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Venture capital investment in L.A.-area companies slowed during the third quarter and was focused almost entirely in and around the San Fernando Valley.

A total of 10 L.A. County companies received $34.7 million in venture capital during the July-September quarter, down from $58 million in the second quarter and $50 million in the year-ago quarter, according to Coopers & Lybrand LLP.

Despite its tremendous size, L.A. lags behind Orange and San Diego counties in total venture capital investment. Orange County companies received $68 million in third-quarter venture capital investments; San Diego companies got $103 million.

And the entire region, which received 41 investments for a total of $206 million, still falls short of the $921 million that Silicon Valley received in venture capital investments during the third quarter.

“Our venture capital base is still getting established here in Los Angeles,” said Karen Gier, manager of Coopers & Lybrand’s high-technology practice. “We still need a critical mass of activity to start a snowball effect as we see in places like Silicon Valley.”

The tremendous sprawl of Los Angeles, she said, is a factor that works against local companies obtaining venture capital.

“Venture capital investors like to work in small areas with high concentrations of companies. It’s much easier to get around the pitch circuit,” she said.

The preference of venture capitalists for Silicon Valley was brought home to Paul Singh, president of Westlake Village-based Onebox Networks Inc., a supplier of computer networking products. Singh, who helped found the company last year, attended a venture capital forum put on earlier this year by the Los Angeles County Economic Development Corp. and the Los Angeles Venture Forum.

“If there was a company with similar technology in Silicon Valley, it seems they got brownie points just for being in Silicon Valley,” Singh said. “It’s harder to get venture capital down here.”

Ultimately, Singh was successful; his company received a $3.5 million investment from Amerscan Partners during the third quarter. Singh said the money will be used to expand product development and sales and marketing efforts.

Onebox Networks was one of three Westlake Village companies to receive venture capital during the third quarter. Two other companies in nearby Woodland Hills and Canoga Park also received venture capital.

Together, these companies are part of an emerging technology corridor that generally runs along either side of the Ventura (101) Freeway through the western San Fernando Valley and Conejo Valley.

“It’s becoming more like the Irvine Spectrum in Orange County,” said Brad Jones, general partner at Brentwood Venture Capital, referring to the decade-old technology park in south Orange County.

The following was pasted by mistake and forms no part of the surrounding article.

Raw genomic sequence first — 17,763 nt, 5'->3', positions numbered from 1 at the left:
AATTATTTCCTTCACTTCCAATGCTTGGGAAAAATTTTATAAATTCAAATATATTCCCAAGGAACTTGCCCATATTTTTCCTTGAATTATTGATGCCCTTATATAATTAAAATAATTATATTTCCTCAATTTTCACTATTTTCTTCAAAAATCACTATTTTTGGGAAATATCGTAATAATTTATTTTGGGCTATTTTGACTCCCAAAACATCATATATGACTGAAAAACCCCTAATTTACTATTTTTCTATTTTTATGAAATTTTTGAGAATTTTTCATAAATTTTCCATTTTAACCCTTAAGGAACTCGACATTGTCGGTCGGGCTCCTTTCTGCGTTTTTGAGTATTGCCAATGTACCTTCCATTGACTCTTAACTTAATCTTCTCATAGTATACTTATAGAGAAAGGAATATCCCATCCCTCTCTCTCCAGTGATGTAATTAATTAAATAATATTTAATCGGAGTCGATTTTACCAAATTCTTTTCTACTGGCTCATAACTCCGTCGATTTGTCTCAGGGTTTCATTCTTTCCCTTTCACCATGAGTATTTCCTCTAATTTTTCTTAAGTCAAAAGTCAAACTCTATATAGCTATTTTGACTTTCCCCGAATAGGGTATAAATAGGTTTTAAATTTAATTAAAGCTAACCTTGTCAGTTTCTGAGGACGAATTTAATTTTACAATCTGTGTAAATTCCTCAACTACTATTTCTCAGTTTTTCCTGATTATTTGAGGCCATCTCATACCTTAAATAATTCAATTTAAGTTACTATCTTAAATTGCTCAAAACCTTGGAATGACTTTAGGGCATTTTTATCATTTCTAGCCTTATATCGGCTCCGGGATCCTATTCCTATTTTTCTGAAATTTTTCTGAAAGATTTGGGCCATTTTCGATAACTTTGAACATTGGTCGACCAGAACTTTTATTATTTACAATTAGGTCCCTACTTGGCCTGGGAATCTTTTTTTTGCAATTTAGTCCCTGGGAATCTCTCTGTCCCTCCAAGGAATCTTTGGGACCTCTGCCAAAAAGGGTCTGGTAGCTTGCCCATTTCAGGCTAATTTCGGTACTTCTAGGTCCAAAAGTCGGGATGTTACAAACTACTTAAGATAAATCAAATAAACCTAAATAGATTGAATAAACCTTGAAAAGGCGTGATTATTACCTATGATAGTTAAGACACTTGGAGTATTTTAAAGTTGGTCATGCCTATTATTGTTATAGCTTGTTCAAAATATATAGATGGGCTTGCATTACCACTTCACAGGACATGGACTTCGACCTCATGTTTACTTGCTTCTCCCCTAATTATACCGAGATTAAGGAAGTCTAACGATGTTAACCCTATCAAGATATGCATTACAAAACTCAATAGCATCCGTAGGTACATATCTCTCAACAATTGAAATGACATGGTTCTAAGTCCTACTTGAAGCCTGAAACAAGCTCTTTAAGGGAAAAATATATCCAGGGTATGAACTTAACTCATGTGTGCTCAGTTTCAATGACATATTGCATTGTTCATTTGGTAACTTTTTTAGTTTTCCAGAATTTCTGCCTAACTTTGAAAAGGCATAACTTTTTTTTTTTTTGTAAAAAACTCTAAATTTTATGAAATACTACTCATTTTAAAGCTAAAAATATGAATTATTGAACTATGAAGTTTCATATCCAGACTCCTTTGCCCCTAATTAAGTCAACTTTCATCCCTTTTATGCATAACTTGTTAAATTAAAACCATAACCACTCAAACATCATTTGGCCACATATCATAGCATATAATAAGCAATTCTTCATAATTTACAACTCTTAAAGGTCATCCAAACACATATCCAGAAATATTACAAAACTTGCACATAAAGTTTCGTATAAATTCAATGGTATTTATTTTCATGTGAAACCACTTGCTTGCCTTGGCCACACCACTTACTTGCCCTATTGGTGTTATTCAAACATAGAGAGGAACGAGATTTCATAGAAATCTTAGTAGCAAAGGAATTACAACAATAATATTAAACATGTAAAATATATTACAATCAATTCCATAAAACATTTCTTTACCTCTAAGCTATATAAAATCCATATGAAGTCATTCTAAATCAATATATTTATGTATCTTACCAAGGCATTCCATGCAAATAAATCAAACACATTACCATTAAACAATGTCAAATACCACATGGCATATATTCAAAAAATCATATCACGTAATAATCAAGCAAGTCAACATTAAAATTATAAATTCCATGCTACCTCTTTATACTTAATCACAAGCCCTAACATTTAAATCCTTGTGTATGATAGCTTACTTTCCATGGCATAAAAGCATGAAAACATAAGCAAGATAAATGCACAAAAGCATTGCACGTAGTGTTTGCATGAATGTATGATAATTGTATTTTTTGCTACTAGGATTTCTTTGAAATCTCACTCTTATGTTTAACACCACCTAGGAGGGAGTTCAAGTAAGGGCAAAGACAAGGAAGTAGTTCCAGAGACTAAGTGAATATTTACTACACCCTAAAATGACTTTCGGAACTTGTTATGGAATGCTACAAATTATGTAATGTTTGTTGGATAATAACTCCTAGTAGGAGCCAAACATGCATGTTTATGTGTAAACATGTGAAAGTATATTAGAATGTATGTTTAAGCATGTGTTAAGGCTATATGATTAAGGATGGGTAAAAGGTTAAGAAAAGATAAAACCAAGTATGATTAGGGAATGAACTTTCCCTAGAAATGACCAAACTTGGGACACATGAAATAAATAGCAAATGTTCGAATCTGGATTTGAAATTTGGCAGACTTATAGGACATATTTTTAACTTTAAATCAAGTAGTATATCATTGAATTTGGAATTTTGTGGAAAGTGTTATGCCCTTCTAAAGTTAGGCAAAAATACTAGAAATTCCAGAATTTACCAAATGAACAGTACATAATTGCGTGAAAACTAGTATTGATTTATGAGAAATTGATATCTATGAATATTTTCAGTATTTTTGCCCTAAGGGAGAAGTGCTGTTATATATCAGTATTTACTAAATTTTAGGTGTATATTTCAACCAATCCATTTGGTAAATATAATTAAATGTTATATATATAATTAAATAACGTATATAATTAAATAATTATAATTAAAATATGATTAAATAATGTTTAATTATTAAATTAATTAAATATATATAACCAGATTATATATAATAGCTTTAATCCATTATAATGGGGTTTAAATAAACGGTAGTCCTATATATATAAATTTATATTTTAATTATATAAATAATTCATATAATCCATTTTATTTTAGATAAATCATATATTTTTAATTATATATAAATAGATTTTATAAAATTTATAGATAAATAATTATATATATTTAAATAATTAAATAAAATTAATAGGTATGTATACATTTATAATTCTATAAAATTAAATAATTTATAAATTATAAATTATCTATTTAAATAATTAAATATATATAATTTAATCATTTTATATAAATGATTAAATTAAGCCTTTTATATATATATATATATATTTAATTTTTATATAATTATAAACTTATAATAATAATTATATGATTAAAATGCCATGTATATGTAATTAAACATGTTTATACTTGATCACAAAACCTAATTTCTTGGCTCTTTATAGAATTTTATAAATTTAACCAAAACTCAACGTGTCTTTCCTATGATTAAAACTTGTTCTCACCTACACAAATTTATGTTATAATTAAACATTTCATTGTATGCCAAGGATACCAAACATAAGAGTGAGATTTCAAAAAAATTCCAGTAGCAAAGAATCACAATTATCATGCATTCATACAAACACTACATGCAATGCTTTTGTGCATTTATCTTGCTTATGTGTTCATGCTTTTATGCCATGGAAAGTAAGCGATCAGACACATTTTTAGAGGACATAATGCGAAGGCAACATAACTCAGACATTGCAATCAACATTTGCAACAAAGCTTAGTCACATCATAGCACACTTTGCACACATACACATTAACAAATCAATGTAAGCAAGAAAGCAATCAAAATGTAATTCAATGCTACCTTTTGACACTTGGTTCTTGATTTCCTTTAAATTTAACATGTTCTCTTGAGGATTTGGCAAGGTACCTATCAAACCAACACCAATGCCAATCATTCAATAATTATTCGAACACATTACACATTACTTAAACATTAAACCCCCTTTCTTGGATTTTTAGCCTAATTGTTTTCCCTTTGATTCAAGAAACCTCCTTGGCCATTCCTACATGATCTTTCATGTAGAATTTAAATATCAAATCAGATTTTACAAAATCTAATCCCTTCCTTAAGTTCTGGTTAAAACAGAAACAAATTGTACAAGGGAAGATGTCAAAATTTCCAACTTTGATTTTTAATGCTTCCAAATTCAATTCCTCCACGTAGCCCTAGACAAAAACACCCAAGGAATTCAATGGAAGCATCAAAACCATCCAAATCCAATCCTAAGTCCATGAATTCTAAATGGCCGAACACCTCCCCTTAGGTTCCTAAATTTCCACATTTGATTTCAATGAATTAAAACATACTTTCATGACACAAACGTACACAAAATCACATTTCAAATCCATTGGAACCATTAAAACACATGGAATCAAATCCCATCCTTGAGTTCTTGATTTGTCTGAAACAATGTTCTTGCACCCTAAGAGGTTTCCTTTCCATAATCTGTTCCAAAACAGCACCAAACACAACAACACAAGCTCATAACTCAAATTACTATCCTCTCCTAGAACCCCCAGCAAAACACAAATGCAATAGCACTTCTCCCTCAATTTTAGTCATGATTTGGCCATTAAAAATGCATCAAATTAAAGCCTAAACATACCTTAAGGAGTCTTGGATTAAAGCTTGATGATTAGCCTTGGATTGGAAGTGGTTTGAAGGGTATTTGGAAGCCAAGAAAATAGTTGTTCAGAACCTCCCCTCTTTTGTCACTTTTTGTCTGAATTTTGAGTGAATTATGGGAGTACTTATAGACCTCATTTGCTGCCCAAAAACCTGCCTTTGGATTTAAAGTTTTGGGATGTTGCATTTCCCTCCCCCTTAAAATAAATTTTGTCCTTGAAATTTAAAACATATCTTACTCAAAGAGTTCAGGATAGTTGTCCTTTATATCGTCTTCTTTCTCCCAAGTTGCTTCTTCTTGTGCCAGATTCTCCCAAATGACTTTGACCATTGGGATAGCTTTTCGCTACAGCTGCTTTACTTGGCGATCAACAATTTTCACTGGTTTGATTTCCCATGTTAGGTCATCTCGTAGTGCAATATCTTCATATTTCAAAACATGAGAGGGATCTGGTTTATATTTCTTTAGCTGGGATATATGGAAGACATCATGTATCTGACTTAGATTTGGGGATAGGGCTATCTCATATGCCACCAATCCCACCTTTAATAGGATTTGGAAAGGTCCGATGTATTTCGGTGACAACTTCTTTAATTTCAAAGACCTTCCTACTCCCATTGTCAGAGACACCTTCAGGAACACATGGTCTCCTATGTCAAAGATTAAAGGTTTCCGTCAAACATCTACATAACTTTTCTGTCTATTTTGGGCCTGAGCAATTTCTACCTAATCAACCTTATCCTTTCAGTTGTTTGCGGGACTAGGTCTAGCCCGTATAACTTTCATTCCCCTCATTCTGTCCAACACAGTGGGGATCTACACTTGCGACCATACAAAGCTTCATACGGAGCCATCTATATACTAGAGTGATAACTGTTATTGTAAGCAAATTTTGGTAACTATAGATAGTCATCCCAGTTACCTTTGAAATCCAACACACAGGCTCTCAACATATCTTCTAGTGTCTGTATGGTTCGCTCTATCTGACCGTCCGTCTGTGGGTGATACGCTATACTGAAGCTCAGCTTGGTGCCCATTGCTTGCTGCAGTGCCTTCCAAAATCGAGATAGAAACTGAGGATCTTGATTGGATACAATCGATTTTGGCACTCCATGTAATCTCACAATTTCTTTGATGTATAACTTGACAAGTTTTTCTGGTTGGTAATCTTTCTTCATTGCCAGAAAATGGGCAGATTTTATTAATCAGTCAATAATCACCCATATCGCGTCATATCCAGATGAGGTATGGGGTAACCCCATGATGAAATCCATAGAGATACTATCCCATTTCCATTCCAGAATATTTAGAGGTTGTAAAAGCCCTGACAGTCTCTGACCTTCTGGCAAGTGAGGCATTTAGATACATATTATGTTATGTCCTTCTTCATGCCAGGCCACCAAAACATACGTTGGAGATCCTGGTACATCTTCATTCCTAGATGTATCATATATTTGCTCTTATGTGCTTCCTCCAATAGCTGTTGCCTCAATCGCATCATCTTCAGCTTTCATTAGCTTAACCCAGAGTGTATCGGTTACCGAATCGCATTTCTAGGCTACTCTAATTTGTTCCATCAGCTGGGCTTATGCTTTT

Los Angeles proper has seen much less activity, he said.

In fact, of the 10 L.A. County companies receiving venture capital during the third quarter, only one is south of the Santa Monica Mountains: Trivida Corp. in Redondo Beach. One other, Earthlink Network Inc., is in Pasadena. All the rest are either in the San Fernando or Conejo valleys.

Overall, Jones said, the relatively small amount of venture capital investments is not due to lack of available capital, but a lack of quality companies that venture capitalists feel comfortable investing in.

Jones’ Brentwood Venture Capital actually had to close its Brentwood Associates VIII fund on Dec. 30 at $160 million.

“We had commitments for over $250 million in funding, but were forced to turn away a lot of people,” Jones said. “The $160 million gave us enough money to last three years.”

Of the 10 third-quarter L.A. deals, six were high-tech companies that drew a total of $15.5 million. The companies range from Burbank-based All Post Inc., a post-production house, to Westlake Village-based Real Select, which provides online real estate listings.

In dollar terms, the single largest investment was the $12.5 million made by Capstone Ventures in Woodland Hills-based Preferred Health Management, which provides management services for radiology physicians.

Only one of the 10 companies is in the retail sector: College Enterprises, which operates Kinko’s-style copy centers on college campuses and manufactures college I.D. cards.

Half of the 10 companies received venture capital investments for the first time; the other half received follow-on venture capital investments, including one repeater from the second quarter: Westlake Village-based Litex Inc., a maker of auto emission controls.

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